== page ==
Best Chest Workout For Building Muscle After 50
Retirees and baby boomers are hitting the gyms in greater numbers as they start to free up more time in their lives and focus on creating quality in their lives by being fit and active and building muscle after 50. This best chest workout is one that recognizes the age factor and provides a series of exercises that are effective, ergonomically and biomechanically sound and user friendly. Importantly this is a workout for anyone at any age! Its focus is on maximizing muscle growth and minimizing injury.
First up, lets look at the muscle in question. The pectoralis major is a large muscle group in the upper body. The chest muscles spread across the upper torso, so the best chest workout is achieved by initially using moderate weights and strict form in a number of exercises that focus on the upper, lower, inner and outer pecs.
The pecs are ‘pushing’ muscles. When you work your chest, your triceps and deltoids also get some work. Therefore this best chest workout has the added benefit of hitting these muscles as well.
Exercises for the best chest workout for building muscle after 50:
Barbell Bench Press – The bench press is the first exercise considered in building lean muscle mass. This exercise may be performed in a variety of ways by using different benches, grips, angles and weights. However, for this best chest workout it is very important to keep good strict form and maintain a grip slightly wider than shoulder width and no more than that. Wide grip bench presses for example put enormous pressure on shoulder joints and should be avoided. A best chest workout needs to ensure injury possibilities are kept to a minimum.
When the bar is lowered to the middle of the chest and the elbows are kept at the lifter’s sides, the triceps are involved in moving the weight. When the bar is lowered to the neck and the elbows are splayed widely, the frontal deltoids are involved with the pecs.
The bench press may be performed on an incline board and the bar lowered to the neck. This will exercise the upper pecs. When performed on the decline board, the lower pecs are worked. I recommend adjusting hand width a little being very careful to not go too wide or too narrow. This puts additional stress on your joints through your shoulders, elbows and wrists.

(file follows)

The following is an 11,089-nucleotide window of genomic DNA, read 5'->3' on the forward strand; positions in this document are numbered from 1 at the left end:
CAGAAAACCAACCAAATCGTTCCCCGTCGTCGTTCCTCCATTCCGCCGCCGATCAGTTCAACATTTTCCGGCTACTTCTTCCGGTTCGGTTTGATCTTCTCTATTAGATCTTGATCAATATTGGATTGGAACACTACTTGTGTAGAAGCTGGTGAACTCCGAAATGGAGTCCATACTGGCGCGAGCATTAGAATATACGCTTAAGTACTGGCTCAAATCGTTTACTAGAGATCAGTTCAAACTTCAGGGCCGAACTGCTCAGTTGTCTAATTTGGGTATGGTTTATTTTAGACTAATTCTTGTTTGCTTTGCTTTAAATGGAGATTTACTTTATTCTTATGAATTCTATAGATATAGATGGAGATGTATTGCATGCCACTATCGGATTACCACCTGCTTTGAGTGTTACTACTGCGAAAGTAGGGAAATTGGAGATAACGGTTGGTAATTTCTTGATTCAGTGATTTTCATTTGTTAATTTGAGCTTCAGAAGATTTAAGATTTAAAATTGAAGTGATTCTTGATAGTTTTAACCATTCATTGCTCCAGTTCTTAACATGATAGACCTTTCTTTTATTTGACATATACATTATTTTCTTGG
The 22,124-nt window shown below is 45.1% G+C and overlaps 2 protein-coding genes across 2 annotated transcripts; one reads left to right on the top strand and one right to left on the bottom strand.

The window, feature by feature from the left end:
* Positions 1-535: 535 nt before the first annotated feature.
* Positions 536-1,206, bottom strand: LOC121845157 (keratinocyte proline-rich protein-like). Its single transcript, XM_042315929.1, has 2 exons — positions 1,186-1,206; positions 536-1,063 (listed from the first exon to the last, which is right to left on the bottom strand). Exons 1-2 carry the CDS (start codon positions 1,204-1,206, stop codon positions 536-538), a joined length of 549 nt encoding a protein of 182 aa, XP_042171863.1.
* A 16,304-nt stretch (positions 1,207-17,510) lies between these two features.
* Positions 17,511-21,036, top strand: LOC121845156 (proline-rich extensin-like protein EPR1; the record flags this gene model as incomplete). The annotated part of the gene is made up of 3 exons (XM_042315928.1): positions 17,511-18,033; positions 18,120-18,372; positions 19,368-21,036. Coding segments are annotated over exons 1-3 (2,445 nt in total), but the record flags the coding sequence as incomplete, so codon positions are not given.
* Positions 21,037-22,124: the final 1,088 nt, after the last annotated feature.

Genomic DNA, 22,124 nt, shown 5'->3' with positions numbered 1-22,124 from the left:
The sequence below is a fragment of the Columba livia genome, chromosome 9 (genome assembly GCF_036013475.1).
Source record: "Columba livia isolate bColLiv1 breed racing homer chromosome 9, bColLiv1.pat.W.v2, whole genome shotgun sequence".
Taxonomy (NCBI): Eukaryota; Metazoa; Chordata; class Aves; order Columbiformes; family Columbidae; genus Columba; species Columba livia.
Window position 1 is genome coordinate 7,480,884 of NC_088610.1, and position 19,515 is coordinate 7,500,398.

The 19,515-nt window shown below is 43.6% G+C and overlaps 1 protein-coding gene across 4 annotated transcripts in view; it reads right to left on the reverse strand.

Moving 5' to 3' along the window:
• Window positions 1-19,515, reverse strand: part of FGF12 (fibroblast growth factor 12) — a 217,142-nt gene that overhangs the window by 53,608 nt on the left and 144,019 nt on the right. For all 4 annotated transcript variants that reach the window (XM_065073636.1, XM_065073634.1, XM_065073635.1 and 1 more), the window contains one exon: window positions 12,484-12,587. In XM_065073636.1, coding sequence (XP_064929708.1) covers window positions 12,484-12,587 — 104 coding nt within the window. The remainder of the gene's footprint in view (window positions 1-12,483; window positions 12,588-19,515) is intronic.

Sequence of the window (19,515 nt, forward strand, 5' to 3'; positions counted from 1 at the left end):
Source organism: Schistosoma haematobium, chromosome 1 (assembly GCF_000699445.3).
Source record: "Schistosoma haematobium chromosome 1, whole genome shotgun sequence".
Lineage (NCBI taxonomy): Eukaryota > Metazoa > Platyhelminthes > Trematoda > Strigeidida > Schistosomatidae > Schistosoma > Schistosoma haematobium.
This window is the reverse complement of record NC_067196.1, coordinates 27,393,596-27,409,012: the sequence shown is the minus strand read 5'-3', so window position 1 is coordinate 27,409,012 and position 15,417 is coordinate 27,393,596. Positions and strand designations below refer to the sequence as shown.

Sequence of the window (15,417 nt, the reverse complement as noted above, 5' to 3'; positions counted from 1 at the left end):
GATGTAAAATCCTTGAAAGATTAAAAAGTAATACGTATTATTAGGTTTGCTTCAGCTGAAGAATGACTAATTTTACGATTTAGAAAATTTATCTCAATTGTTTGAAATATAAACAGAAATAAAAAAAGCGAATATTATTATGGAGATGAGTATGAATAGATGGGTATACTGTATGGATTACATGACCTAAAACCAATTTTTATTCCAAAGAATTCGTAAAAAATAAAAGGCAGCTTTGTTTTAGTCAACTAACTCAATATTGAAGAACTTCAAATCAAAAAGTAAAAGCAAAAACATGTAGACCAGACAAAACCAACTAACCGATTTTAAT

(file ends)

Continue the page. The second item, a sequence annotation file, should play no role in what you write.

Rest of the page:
Dumbbell Bench Press – Dumbbells may be used for a number of bench exercises that closely resemble the barbell lifts. The best chest workout should incorporate dumbbell presses, particularly if there has been a history of shoulder problems. The advantage with dumbbells is that each arm pushes through its natural arc and rotation of movement – this minimizes irritation potential pushing through an uncomfortable range.
This is an important differentiation in regards to barbells as the dominant arm can often guide a weaker or injured arm through an arc of motion that further irritates or injures it when using barbells.
I recommend doing these exercises on an adjustable incline bench and moving the pin accordingly to create different angles to work your chest. Importantly DO NOT lower your dumbbells too far down by overly emphasizing the stretch. This is an injury risk. Keep your form strict and your range of motion tight.
Cable-And-Pulley Machine – This machine is very good for chest finishing exercises where the exercise begins with arms spread wide with the handles then being brought together in front of the chest, with the arms slightly bent at the elbow. The best chest workout approach is to ensure the weight is light with the intention here to deliberately contract the chest muscles to intensify the feel and the burn. Again, this is an exercise if performed too heavily and too loosely, can create injury. I recommend leaning into the movement and squeezing the muscle on each repetition. Importantly, reduce the range of movement so as to minimize injury.
Bent-Arm-Pullover – This move is to be performed on a flat bench with a light dumbbell by laying down and reaching back over the head and stretching the rib cage. Keeping your arms bent, the weight is then brought to the chest in a circular motion.
The best chest workout should be performed in the 10-15 rep range for the first month or two. Following that weights can be increased with the focus on performing 10 strict repetitions. By focusing initially on 10-15 reps this ensures your ligaments and muscles will not be lifting too heavy too soon, thus minimizing injury.
I strongly recommend the use of a personal trainer at least initially if the gym scene is new for you. The best chest workout is a great place to start. Be patient. Warm up thoroughly, and complete your workout session within 60 minutes. Building lean muscle safely is the way to go when you are building muscle after 50.
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